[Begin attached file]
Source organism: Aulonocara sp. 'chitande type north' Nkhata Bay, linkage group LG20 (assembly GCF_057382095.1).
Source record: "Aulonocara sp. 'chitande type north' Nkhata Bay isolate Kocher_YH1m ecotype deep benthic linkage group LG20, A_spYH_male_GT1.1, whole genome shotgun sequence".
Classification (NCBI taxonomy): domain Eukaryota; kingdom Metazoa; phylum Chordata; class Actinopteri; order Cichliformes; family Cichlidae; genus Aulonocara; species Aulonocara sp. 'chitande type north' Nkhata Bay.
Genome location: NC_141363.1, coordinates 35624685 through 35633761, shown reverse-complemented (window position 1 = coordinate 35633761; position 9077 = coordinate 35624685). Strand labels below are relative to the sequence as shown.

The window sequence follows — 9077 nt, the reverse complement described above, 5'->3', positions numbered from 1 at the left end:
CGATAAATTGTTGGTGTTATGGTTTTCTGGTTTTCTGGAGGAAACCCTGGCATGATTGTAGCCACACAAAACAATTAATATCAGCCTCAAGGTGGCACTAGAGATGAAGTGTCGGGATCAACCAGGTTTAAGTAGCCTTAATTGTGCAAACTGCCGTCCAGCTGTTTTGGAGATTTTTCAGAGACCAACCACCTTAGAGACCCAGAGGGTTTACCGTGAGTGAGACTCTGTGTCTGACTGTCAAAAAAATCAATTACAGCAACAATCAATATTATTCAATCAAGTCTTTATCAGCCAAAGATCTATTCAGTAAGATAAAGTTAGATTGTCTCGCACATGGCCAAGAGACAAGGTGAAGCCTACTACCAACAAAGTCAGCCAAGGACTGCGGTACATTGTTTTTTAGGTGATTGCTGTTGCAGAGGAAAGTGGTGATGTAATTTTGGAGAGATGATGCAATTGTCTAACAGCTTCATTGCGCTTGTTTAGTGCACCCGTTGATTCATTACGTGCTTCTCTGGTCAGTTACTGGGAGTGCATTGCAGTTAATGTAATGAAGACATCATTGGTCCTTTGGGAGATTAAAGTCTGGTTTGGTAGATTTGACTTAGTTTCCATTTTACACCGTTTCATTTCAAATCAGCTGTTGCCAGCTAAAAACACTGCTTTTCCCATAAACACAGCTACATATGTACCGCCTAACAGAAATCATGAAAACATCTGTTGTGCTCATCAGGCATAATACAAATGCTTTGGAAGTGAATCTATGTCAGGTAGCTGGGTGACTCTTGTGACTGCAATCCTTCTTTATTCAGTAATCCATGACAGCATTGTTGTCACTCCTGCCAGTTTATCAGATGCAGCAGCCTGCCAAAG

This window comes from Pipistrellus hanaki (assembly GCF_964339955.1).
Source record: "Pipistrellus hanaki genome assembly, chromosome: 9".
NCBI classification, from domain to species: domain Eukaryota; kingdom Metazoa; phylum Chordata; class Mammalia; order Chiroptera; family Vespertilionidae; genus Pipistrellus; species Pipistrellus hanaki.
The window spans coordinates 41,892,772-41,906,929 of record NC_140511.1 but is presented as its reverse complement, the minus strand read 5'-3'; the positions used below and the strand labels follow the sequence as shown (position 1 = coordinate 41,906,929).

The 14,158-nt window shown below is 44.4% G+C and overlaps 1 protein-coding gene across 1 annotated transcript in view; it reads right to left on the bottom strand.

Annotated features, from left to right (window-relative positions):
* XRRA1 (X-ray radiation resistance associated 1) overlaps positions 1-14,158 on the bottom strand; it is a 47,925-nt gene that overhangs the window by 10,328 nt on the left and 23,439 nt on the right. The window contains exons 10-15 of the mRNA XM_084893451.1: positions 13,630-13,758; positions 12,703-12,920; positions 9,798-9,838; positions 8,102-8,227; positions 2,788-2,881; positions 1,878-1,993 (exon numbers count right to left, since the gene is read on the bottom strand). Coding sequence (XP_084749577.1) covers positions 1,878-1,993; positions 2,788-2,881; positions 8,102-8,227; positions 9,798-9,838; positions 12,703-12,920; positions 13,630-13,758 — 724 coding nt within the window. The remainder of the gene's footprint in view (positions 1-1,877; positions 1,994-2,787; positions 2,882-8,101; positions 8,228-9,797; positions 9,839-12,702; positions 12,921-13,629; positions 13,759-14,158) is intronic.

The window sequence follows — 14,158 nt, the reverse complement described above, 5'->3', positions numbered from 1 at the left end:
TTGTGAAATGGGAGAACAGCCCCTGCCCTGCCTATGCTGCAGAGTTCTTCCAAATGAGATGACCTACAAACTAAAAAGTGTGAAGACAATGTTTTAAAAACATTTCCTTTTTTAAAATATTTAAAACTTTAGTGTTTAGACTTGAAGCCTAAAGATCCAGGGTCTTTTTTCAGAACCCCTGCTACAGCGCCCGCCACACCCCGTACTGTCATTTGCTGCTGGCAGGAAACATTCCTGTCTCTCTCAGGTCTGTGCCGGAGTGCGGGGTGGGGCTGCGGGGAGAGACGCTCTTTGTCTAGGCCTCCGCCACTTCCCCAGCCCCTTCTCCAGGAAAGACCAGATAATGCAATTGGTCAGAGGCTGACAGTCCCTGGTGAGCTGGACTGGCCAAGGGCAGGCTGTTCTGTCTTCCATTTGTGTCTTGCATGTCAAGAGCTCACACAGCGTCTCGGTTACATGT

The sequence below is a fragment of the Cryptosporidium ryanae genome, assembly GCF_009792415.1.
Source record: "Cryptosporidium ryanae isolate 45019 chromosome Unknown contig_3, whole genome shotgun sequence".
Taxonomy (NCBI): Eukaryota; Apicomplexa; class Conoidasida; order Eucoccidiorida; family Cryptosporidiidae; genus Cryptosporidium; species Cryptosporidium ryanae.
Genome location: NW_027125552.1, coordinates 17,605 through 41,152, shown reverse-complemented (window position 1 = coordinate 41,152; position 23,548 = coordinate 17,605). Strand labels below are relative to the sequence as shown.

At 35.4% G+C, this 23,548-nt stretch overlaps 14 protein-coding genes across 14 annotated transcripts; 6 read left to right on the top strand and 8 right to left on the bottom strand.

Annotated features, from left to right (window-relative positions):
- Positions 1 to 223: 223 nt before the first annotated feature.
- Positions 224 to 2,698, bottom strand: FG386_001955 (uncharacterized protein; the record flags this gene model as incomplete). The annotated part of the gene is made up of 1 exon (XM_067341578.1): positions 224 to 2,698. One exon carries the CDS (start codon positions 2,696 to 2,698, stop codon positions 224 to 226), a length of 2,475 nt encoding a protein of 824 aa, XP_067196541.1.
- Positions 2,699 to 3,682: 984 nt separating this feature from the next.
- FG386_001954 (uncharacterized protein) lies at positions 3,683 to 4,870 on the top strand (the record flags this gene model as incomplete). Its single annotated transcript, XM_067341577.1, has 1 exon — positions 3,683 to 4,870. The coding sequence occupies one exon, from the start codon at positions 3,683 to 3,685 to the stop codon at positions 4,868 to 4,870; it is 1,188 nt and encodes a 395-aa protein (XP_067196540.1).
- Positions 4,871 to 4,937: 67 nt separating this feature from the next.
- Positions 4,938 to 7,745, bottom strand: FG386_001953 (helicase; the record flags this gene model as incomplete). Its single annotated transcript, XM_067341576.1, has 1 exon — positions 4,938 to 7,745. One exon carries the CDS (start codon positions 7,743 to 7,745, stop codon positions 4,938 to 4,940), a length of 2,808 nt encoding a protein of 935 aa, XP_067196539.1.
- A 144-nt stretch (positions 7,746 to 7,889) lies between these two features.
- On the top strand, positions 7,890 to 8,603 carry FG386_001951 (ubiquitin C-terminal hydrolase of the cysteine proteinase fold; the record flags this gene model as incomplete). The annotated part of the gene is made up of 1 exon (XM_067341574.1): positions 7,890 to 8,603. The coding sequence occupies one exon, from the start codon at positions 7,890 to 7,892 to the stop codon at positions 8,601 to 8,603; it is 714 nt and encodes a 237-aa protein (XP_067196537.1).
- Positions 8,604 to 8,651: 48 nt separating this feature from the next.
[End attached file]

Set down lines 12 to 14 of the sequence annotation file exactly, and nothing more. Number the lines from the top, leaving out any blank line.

Annotated features, from left to right (window-relative positions):
* XRRA1 (X-ray radiation resistance associated 1) overlaps positions 1-14,158 on the bottom strand; it is a 47,925-nt gene that overhangs the window by 10,328 nt on the left and 23,439 nt on the right. The window contains exons 10-15 of the mRNA XM_084893451.1: positions 13,630-13,758; positions 12,703-12,920; positions 9,798-9,838; positions 8,102-8,227; positions 2,788-2,881; positions 1,878-1,993 (exon numbers count right to left, since the gene is read on the bottom strand). Coding sequence (XP_084749577.1) covers positions 1,878-1,993; positions 2,788-2,881; positions 8,102-8,227; positions 9,798-9,838; positions 12,703-12,920; positions 13,630-13,758 — 724 coding nt within the window. The remainder of the gene's footprint in view (positions 1-1,877; positions 1,994-2,787; positions 2,882-8,101; positions 8,228-9,797; positions 9,839-12,702; positions 12,921-13,629; positions 13,759-14,158) is intronic.

The window sequence follows — 14,158 nt, the reverse complement described above, 5'->3', positions numbered from 1 at the left end: